Defendant’s stop exceeded the time necessary for its completion and became unreasonable. The product of the search can’t be used to justify it. [All the serious counts are reversed. Note: Defendant was convicted Sept. 26, 2013, 49½ months before this appeal was decided and he’s parole eligible in 2026.] People v. Newson, 2017 NY Slip Op 07752, 2017 N.Y. App. Div. LEXIS 7800 (2d Dept. Nov. 8, 2017):
Although the stop was justified by the traffic violations, the intrusiveness of the officer’s conduct exceeded that which is permissible during a normal traffic stop (see People v Woods, 189 AD2d 838, 842, 592 N.Y.S.2d 748; People v Mikel, 152 AD2d 603, 605, 543 N.Y.S.2d 712). The officer did not testify to any suspicious actions by the defendant, nor did he testify that he felt threatened in any way or offer any other justification for asking the defendant if there was anything illegal in the vehicle or for frisking the defendant (see People v Woods, 189 AD2d at 842; People v Mikel, 152 AD2d at 605).
Any subsequently acquired suspicion that the officer formed when he searched the Coach handbag, the cell phone, and the camera did not justify the officer’s question that preceded the search as to whether there was anything illegal in the vehicle (see People v Milaski, 62 NY2d 147, 155-156, 464 N.E.2d 472, 476 N.Y.S.2d 104; People v De Bour, 40 NY2d at 215-216). “[A] request for information involves basic, nonthreatening questions regarding, for instance, identity, address or destination. … Once [an] officer asks more pointed questions … the officer is no longer merely seeking information … [and the inquiry] must be supported by a founded suspicion that criminality is afoot” (People v Hollman, 79 NY2d 181, 185, 590 N.E.2d 204, 581 N.Y.S.2d 619). Here, the officer’s testimony demonstrated that his question to the defendant as to whether there was anything illegal in the vehicle was based on his observations of the traffic violations and on his speculation that the passenger, not the defendant, possibly matched the description of the man in the radio run. Those facts are insufficient to constitute founded suspicion that criminality was afoot (see People v Garcia, 20 NY3d at 324; People v De Bour, 40 NY2d at 225-226; People v Turriago, 219 AD2d 383, 387-388, 644 N.Y.S.2d 178, mod 90 NY2d 77, 681 N.E.2d 350, 659 N.Y.S.2d 183; People v Woods, 189 AD2d at 842). As the officer’s question was not supported by the requisite founded suspicion that criminality was afoot, the fruit of that unlawful inquiry must be suppressed (see People v Milaski, 62 NY2d at 155-156; People v De Bour, 40 NY2d at 217).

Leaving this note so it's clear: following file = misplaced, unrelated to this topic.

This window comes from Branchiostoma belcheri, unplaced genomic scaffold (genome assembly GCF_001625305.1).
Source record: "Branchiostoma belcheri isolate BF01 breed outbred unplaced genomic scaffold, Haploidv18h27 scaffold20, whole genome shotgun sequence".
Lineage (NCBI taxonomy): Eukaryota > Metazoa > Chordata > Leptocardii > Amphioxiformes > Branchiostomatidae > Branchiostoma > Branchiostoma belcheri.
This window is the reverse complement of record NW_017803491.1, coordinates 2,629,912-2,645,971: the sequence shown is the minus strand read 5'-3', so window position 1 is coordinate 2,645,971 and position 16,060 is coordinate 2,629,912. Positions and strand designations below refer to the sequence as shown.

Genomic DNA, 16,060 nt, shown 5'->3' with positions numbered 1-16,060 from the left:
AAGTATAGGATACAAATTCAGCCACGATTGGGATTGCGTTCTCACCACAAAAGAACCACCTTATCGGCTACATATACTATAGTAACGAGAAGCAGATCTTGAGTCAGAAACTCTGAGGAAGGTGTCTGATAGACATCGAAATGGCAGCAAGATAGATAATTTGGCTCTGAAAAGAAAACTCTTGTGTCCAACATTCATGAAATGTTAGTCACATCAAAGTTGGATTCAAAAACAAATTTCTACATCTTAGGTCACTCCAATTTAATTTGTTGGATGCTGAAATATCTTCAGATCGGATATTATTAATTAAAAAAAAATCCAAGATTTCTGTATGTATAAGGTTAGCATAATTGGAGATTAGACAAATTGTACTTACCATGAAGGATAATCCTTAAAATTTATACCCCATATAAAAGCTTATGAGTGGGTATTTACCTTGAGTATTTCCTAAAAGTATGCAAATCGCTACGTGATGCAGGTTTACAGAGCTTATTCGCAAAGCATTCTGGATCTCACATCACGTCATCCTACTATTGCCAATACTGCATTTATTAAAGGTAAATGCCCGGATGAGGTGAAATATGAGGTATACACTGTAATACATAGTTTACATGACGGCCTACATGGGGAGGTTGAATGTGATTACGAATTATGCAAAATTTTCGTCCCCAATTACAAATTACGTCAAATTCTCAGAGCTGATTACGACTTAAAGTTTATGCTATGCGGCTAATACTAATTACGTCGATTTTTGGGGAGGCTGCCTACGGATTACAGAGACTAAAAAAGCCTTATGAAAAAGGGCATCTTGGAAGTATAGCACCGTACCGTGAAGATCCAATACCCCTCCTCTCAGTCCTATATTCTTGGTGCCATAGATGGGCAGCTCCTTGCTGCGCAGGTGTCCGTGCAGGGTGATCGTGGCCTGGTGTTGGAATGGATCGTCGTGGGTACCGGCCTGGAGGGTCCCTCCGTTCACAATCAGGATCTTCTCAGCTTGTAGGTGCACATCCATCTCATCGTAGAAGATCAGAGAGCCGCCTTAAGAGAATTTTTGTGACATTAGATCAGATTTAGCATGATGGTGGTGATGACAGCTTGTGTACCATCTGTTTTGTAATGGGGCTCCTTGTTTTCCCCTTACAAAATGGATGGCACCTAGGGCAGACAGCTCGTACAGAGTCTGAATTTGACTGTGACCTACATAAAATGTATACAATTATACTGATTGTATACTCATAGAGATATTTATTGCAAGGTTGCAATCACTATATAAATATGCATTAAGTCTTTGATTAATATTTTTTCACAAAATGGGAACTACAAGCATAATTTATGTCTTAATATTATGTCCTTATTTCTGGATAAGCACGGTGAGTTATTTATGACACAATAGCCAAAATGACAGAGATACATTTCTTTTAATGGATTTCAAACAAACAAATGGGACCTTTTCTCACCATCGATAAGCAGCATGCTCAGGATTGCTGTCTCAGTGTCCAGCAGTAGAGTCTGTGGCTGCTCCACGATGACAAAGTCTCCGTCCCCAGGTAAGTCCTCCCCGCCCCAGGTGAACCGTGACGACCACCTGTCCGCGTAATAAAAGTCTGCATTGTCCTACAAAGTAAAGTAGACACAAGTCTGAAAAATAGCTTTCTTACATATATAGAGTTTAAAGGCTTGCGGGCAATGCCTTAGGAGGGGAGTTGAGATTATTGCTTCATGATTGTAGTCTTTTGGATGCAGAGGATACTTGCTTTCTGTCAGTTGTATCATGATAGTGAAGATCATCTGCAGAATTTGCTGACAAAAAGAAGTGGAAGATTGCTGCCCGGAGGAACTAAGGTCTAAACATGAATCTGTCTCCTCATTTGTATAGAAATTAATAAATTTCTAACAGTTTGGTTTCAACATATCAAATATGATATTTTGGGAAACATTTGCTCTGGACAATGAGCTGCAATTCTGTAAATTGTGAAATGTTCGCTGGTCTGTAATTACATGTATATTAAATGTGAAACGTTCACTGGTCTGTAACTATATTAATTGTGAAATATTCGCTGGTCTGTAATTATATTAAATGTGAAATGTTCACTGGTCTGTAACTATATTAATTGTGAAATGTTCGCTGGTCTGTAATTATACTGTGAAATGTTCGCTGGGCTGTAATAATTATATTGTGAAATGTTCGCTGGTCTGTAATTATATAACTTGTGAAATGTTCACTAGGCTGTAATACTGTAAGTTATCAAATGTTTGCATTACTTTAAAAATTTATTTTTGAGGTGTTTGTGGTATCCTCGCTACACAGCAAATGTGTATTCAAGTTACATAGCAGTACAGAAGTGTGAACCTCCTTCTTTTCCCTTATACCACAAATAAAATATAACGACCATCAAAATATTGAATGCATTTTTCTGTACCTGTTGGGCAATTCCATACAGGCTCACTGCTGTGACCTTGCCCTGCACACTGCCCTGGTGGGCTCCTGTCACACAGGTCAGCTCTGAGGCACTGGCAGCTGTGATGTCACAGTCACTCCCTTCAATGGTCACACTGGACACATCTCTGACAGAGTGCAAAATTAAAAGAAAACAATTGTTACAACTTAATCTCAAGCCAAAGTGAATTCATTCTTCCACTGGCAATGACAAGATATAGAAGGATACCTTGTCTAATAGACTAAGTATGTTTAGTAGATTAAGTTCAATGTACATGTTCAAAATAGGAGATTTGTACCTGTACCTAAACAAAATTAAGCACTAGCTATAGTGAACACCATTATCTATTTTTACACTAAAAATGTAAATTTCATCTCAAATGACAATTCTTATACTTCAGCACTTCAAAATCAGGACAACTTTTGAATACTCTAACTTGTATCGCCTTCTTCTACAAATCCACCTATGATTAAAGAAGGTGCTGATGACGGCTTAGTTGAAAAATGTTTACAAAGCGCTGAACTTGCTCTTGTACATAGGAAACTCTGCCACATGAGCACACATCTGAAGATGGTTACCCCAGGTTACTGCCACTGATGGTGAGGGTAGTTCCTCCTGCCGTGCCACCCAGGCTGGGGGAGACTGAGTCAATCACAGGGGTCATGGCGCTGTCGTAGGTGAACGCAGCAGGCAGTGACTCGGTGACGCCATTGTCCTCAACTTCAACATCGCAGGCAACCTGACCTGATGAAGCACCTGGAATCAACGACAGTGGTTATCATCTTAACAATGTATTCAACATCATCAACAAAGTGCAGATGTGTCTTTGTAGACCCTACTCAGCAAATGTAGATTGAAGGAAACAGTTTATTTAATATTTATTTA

Thus, the Coach handbag, the cell phone, and the camera should have been suppressed as fruit of an illegal search, as well as the gun that was subsequently found upon an inventory of the vehicle (see People v Garcia, 20 NY3d at 324; People v Rossi, 80 NY2d 952, 954, 605 N.E.2d 359, 590 N.Y.S.2d 872; People v Smith, 98 AD3d 590, 592-593, 949 N.Y.S.2d 474; People v Woods, 189 AD2d at 842; see also People v Turriago, 219 AD2d at 391).